【彩神APP争霸8的骗局苹果APP_彩神APP争霸8的骗局苹果APP官网】German interior authorities criticized for conduct in illegal deportation of Sami A.

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BERLIN, Aug. 16 (Xinhua) -- German interior authorities faced a wave of criticism from opposition and judicial representatives on Thursday after the Muenster Higher Administrative Court (OVG) ruled that the deportation of Sami A. was unlawful and would hence have to be reversed.

Several voices called for the resignation of North Rhine-Westphalian integration minister Joachim Stamp. Earlier, Stamp had defended the removal of Sami A. as being legally sound and said he would take "complete personal responsibility" for the decision.

"I expect (Stamp) to take the necessary steps now following his verbal statement," SPD regional faction leader Thomas Kutschaty said.

According to Kutschaty, the time had come for the ruling Christian Democratic Union (CDU) and Free Democratic Party (FDP) coalition to pay the price for gross misconduct in the deportation of Sami A. "A government that does not abide by the law has lost more than its moral authority," he added.

Similarly, Green party (Gruene) legal spokesperson Stefan Engstfeld urged Stamp to "draw the inevitable conclusion" after the Muenster OVG found that his office had "deceived and ignored" independent judicial authorities.

An alleged former bodyguard of Al Qaeda leader Osama bin Laden, Sami A. was deported to Tunisia on July 13, one day after the Gelsenkirchen administrative court overturned the deportation decision on the grounds that the terror suspect was at risk of being tortured in his native country. The Muenster OVG confirmed the initial decision by the Gelsenkirchen court on Wednesday night, rejecting an appeal filed by the City of Bochum and state of North Rhine-Westphalia to prevent Sami A.'s return to Germany.

In their verdict, the judges launched a searing attack on interior authorities ranging from regional migration officers to Interior Minister Horst Seehofer for attempting to bypass the rule of law. The OVG found that information had been withheld from courts and that Stamp refused to halt the deportation in spite of being aware that it was "obviously unlawful".

Stamp himself reacted to the news with shock. "The court decision leaves us perplexed," he said. The FDP politician vowed to respond to the accusation by judges of having relied on "half-truths" to achieve an illicit political objective with more transparency.

Writing in WELT, FDP deputy faction leader Wolfgang Kubicki turned against Stamp, his party colleague, and warned that authorities could not "turn the rule of law on and off as they pleased."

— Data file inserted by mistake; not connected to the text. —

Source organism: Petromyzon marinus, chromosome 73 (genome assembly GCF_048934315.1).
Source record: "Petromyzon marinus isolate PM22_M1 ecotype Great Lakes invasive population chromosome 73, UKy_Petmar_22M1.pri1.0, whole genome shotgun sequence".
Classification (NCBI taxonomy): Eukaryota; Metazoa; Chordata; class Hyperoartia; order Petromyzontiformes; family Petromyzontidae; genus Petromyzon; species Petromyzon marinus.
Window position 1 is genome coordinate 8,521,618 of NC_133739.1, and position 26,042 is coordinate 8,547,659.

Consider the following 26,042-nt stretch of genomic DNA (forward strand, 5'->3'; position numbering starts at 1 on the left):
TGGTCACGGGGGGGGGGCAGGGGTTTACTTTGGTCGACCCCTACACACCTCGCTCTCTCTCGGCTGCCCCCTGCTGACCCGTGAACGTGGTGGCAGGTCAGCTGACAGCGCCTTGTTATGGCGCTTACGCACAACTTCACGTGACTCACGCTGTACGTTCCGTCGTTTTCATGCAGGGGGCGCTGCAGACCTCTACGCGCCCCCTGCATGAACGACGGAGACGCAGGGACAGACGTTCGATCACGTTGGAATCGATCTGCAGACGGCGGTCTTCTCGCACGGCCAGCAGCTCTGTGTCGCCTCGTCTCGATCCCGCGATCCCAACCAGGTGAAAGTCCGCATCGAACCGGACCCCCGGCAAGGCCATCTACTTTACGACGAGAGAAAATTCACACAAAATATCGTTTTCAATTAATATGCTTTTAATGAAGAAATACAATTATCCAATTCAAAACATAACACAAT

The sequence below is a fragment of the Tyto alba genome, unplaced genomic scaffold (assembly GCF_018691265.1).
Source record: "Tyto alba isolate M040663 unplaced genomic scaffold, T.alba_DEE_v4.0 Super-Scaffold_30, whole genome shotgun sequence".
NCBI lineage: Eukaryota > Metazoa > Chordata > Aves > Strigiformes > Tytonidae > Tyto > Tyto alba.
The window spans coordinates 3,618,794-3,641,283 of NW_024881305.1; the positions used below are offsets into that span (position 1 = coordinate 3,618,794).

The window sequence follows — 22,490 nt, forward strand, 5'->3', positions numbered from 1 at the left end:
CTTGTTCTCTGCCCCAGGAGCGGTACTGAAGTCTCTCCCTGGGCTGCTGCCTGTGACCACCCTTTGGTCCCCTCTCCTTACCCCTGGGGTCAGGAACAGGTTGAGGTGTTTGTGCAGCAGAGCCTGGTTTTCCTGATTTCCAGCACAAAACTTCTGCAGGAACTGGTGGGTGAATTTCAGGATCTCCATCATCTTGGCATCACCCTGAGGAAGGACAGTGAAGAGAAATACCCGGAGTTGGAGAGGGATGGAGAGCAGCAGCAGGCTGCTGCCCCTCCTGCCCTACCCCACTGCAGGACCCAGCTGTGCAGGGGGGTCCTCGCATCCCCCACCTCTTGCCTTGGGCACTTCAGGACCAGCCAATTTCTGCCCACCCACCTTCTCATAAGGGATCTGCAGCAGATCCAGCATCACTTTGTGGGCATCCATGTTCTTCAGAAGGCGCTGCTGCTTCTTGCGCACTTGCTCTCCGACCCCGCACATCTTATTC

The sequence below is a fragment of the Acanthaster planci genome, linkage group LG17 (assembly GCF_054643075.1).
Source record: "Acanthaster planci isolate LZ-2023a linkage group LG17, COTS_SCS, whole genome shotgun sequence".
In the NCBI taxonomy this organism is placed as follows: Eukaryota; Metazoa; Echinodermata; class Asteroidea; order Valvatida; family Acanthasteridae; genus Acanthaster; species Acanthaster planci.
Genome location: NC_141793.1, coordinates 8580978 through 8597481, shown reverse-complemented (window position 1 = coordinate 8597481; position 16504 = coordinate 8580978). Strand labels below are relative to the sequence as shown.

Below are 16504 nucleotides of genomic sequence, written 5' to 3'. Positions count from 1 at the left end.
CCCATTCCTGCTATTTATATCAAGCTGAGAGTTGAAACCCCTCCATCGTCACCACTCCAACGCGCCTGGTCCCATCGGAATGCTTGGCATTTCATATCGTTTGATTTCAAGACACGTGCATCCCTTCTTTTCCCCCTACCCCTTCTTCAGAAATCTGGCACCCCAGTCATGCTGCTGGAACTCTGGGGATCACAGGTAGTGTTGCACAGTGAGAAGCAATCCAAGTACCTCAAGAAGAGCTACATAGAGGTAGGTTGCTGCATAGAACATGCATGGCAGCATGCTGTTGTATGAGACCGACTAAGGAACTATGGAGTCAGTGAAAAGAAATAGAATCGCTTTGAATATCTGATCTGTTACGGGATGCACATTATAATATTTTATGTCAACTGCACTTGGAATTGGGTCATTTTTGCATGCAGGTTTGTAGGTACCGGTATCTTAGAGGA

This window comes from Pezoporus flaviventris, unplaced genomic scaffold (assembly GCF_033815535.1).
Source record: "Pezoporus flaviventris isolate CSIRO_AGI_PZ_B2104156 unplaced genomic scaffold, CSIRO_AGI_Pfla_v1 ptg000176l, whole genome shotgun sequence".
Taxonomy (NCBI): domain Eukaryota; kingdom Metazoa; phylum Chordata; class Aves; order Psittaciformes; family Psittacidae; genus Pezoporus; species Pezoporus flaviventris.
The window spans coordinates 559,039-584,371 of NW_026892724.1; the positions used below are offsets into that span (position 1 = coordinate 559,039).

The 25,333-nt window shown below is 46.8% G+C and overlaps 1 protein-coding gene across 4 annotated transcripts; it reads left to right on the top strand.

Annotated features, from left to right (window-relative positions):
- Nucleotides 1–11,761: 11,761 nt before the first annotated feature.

Kubicki also lashed out at Seehofer, saying it was an "unbelievable failure" on Seehofer's behalf to have obtained a diplomatic note from the Tunisian government to guarantee Sami A. would not be tortured there as demanded by the Gelsenkirchen court in its first verdict.

Speaking to the German press agency (dpa), Muenster OVG president Ricarda Brandt echoed Kubicki's words, saying: "The case of Sami A. raises questions about democracy and the rule of law, especially with regards to the division of powers and effective legal protection".

Brandt warned her colleagues in the judiciary to treat assurances made by authorities with greater caution in the future. She lamented that Sami A.'s case had caused damage to the traditional "relationship of trust" between the judicial, legislative, and executive branches of government in Germany.

Responding to such criticism, North Rhine-Westphalian interior minister Herbert Reul struck a defiant stance on Thursday. "The independence of courts is valuable. Nevertheless, judges should always ensure that their decisions also reflect the sense of justice of the population," he told Rheinische Post newspaper.

German interior authorities still have the possibility to lodge a final appeal at the Federal Constitutional Court, although this step would not in itself invalidate the order by the Muenster OVG to bring Sami. A back to Germany as soon as possible.

However, it remained unclear on Thursday whether Tunisia will actually allow the suspect to leave the country again. Earlier, the local judiciary issued a statement noting that it reserved to right to reach its own judgement on how to proceed with the Tunisian national.